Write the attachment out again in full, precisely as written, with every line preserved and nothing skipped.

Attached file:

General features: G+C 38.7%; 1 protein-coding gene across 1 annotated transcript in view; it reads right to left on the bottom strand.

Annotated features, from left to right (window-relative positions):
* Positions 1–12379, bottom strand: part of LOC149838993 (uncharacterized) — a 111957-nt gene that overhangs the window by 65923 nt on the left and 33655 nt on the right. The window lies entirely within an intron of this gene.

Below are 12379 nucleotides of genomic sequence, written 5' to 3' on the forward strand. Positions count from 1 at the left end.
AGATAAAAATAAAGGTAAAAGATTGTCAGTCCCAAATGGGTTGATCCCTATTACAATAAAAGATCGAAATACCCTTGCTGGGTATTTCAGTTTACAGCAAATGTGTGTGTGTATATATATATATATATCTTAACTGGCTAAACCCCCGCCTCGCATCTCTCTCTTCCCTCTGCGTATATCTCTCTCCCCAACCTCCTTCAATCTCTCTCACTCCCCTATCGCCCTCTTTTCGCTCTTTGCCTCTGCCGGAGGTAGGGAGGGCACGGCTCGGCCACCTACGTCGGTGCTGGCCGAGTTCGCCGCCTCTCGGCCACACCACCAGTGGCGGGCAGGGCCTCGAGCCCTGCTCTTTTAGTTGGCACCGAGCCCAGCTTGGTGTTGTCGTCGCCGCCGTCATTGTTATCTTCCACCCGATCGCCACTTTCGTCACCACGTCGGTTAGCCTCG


General features: G+C 38.7%; 1 protein-coding gene across 1 annotated transcript in view; it reads right to left on the bottom strand.

Annotated features, from left to right (window-relative positions):
* Positions 1–12379, bottom strand: part of LOC149838993 (uncharacterized) — a 111957-nt gene that overhangs the window by 65923 nt on the left and 33655 nt on the right. The window lies entirely within an intron of this gene.

Below are 12379 nucleotides of genomic sequence, written 5' to 3' on the forward strand. Positions count from 1 at the left end.
AGATAAAAATAAAGGTAAAAGATTGTCAGTCCCAAATGGGTTGATCCCTATTACAATAAAAGATCGAAATACCCTTGCTGGGTATTTCAGTTTACAGCAAATGTGTGTGTGTATATATATATATATATCTTAACTGGCTAAACCCCCGCCTCGCATCTCTCTCTTCCCTCTGCGTATATCTCTCTCCCCAACCTCCTTCAATCTCTCTCACTCCCCTATCGCCCTCTTTTCGCTCTTTGCCTCTGCCGGAGGTAGGGAGGGCACGGCTCGGCCACCTACGTCGGTGCTGGCCGAGTTCGCCGCCTCTCGGCCACACCACCAGTGGCGGGCAGGGCCTCGAGCCCTGCTCTTTTAGTTGGCACCGAGCCCAGCTTGGTGTTGTCGTCGCCGCCGTCATTGTTATCTTCCACCCGATCGCCACTTTCGTCACCACGTCGGTTAGCCTCG